This Island In The Amazon River Is A Unique Destination For Adventurous Travelers

Brazil'a enormous Ilha do Marajó, or Marajó Island, is the world's largest river island,perched at the mouth of the Amazon River where freshwater meets the Atlantic Ocean. At the gateway to one of the world's most immense and beautiful wilderness areas, the island has an untamed, castaway vibe and a noticeable absence of throngs of tourists. Instead, visitors to Marajó can expect to discover misty waterways, sleepy towns, thick forests, and uncrowded beaches, along with diverse and rare wildlife. Here, one of the island's most frequently sighted inhabitants — the docile water buffalo — lives side by side with awesome anacondas, bright-billed toucans, and the exotic scarlet ibis, known for its long and narrow curved beak. 

Getting to Marajó Island is a bit of an adventure in itself, starting from Belém, the capital of the Brazilian state of Pará. Ferries shuttle travelers from Belém to the island and take several hours. The journey through the Amazon River Delta sets the stage for a departure from the fast-paced everyday world, a perfect introduction to the unique experiences that await on Marajó.

Adventures await on Marajó

Once on Marajó, most travelers elect to stay in the island's main population center, Souré, a fishing town dotted with mango trees that's about a 30-minute drive from the ferry dock. In addition to having a nice selection of hotels and restaurants, Souré is close to some of the island's best beaches, including Barra Velha, a beach known for its striking rows of mangrove trees. Another nearby gem is the spectacular Pesquiero, where the warm brackish waters are ideal for swimming and the long stretches of sand are perfect for leisurely strolls. Keep in mind that if you're visiting Marajó for some beach time, you may want to plan your trip during the dry season between July and December. 

Boat trips from Souré are another way to explore nature on the island, especially for those who want to glimpse some of the elusive local wildlife. The boat excursion along the Furo do Miguelão penetrates deep into the mangroves and igapó forests, providing opportunities to see howler monkeys, squirrel monkeys, sloths, and many birds. Departing in the opposite direction from Souré, the Mata Fome boat tour travels along the shoreline, passing by the scenic Souré lighthouse and yet another one of Brazil's stunning and secluded beaches, Praia do Garrote, before following an inlet into the dense forest.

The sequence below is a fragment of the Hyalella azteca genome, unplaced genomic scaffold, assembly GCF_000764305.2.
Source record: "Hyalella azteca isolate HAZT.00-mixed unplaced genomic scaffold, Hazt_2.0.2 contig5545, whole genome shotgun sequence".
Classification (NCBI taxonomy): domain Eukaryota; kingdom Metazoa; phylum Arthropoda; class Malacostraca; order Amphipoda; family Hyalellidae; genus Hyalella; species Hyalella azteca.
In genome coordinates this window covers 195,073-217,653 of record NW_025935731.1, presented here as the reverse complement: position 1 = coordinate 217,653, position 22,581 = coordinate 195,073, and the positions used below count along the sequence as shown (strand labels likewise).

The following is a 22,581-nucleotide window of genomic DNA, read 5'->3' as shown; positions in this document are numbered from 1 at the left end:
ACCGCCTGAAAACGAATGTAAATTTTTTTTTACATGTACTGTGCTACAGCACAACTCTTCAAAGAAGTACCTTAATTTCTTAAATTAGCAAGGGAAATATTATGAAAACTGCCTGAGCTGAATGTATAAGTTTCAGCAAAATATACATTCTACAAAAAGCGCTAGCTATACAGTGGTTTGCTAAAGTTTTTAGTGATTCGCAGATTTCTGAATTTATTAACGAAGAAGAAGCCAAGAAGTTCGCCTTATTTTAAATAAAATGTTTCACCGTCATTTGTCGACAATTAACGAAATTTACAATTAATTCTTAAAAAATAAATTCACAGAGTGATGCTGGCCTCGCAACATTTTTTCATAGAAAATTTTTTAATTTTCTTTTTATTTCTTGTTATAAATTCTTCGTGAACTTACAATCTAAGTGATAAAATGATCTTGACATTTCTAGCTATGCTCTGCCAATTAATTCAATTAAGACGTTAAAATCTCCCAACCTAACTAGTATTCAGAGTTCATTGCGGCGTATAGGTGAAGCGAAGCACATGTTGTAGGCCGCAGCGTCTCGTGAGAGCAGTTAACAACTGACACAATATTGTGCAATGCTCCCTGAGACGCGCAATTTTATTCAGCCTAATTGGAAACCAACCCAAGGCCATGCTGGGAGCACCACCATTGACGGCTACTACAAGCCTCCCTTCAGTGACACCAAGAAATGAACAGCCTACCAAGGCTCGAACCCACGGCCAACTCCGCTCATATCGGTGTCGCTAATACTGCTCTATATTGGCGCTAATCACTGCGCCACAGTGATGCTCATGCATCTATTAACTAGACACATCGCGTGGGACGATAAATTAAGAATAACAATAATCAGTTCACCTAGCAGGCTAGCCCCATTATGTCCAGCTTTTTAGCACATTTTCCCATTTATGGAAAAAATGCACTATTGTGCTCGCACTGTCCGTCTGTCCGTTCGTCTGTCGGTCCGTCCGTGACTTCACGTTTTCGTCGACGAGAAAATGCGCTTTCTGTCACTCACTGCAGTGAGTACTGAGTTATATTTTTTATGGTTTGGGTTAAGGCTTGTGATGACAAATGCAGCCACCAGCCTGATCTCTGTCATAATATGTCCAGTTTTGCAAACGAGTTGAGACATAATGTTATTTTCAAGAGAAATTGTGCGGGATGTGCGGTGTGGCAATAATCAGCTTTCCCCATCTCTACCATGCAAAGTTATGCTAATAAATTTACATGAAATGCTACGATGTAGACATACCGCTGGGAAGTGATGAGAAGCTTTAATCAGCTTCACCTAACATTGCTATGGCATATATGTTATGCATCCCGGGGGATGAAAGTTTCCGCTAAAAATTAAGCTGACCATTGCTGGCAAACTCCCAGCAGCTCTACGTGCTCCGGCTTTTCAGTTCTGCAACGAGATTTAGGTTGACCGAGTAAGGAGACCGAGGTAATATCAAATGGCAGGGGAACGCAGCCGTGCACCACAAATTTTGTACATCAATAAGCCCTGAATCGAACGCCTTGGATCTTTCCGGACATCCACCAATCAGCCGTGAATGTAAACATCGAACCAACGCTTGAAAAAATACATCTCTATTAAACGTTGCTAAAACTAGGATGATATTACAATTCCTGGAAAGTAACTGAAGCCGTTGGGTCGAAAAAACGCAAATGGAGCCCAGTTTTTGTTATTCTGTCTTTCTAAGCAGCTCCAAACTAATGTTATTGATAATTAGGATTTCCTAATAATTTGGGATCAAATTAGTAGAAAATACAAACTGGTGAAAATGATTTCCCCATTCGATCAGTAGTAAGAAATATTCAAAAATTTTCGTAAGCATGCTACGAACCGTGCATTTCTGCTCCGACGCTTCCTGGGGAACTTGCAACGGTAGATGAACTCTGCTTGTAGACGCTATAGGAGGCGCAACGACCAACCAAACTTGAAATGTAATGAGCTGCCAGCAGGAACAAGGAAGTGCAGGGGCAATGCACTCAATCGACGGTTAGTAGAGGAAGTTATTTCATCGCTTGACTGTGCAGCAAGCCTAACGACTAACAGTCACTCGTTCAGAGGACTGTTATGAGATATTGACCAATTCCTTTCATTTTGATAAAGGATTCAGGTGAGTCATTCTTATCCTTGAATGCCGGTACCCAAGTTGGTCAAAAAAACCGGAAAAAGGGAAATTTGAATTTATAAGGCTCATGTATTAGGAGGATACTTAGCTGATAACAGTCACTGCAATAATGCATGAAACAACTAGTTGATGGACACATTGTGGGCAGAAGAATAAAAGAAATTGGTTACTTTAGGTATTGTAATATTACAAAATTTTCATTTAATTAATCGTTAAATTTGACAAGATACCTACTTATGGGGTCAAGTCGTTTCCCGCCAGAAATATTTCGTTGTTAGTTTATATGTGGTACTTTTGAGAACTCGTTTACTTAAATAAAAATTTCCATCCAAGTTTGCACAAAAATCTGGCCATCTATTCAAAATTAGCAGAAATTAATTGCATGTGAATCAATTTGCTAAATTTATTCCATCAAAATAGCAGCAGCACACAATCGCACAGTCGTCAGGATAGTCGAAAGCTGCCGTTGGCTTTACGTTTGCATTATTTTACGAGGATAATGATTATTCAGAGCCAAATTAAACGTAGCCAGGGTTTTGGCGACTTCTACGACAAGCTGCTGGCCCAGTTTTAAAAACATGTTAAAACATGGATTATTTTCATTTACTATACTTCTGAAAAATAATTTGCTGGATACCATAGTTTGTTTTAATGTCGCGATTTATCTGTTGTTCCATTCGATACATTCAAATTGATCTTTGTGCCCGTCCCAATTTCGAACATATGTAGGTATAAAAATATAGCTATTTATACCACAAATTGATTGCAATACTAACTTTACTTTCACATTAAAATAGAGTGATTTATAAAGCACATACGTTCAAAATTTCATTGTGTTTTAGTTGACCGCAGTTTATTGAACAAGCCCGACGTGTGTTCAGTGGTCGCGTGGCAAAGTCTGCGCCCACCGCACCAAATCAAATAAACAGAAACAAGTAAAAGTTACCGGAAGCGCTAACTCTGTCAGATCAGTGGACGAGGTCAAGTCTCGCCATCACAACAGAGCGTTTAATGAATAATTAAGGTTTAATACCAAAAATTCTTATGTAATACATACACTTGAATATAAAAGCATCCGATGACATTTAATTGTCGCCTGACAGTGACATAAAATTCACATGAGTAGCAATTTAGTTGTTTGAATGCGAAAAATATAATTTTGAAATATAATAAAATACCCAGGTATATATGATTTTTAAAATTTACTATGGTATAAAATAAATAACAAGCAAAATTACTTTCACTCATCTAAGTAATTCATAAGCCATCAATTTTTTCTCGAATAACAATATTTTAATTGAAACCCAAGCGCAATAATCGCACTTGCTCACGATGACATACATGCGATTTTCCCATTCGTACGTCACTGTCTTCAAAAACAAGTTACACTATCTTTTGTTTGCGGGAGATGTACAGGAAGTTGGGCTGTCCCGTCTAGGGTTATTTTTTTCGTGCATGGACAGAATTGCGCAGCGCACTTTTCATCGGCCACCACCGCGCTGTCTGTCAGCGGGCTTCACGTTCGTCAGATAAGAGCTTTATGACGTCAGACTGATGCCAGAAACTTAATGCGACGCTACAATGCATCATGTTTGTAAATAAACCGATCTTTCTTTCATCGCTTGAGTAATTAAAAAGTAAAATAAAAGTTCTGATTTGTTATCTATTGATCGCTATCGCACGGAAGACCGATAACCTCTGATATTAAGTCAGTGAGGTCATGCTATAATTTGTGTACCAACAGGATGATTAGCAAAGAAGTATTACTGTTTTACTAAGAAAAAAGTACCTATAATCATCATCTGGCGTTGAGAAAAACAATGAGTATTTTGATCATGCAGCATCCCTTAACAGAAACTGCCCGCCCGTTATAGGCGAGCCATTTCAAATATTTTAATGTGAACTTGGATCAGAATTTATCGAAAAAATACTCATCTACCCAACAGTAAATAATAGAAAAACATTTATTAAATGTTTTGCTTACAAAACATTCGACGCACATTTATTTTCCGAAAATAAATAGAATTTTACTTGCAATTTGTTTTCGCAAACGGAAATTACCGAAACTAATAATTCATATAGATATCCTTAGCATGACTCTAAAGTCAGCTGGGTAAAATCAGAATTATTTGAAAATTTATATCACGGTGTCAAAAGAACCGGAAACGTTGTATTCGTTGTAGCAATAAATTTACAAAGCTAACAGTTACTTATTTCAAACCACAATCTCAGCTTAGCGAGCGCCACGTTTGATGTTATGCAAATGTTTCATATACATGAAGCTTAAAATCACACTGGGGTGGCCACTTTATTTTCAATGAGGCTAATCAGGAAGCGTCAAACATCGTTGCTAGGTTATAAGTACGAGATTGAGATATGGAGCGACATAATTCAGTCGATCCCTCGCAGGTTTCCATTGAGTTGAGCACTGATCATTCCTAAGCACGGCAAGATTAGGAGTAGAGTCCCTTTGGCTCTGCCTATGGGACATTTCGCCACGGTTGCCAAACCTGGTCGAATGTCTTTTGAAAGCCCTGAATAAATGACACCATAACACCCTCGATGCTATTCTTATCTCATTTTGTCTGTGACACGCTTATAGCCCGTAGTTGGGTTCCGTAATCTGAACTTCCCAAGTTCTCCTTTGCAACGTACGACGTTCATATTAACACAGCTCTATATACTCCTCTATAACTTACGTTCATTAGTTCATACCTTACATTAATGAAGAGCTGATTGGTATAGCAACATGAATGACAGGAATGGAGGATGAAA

Fazenda tours and food exploration

Another popular way to experience the island, fazenda (farm) tours combine a few different activities and inject culinary elements as well. On a tour of the ecotourism destination, Fazenda São Jerônimo, visitors can ride buffalos in a mangrove and then hike over a series of wooden and bamboo bridges to reach a magical beach before returning by canoe. The farm also offers horseback riding on the beach and river crossings via buffalos. Fazenda Mironga gives visitors a taste of life on a Marajoara farm, introducing them to some of the daily tasks involved in buffalo farming, highlighting the gastronomic products that can be made with the milk, such as the island's award-winning cheese, dulce de leche, and butter. 

Speaking of gastronomy, the food is another adventure not to be missed when visiting the island. It's "a cuisine that's elemental, ingredient-focused, and intense, with kaleidoscopic flavors unlike any of the country's other regional cuisines," according to Dishes featuring buffalo meat and milk tend to take center stage, such as banana cheese pudding and steak with melted mozzarella. Other starring ingredients in local dishes are plants and herbs found only in the Amazon, like "cipó-d'álho," which somehow smells like both garlic and bacon.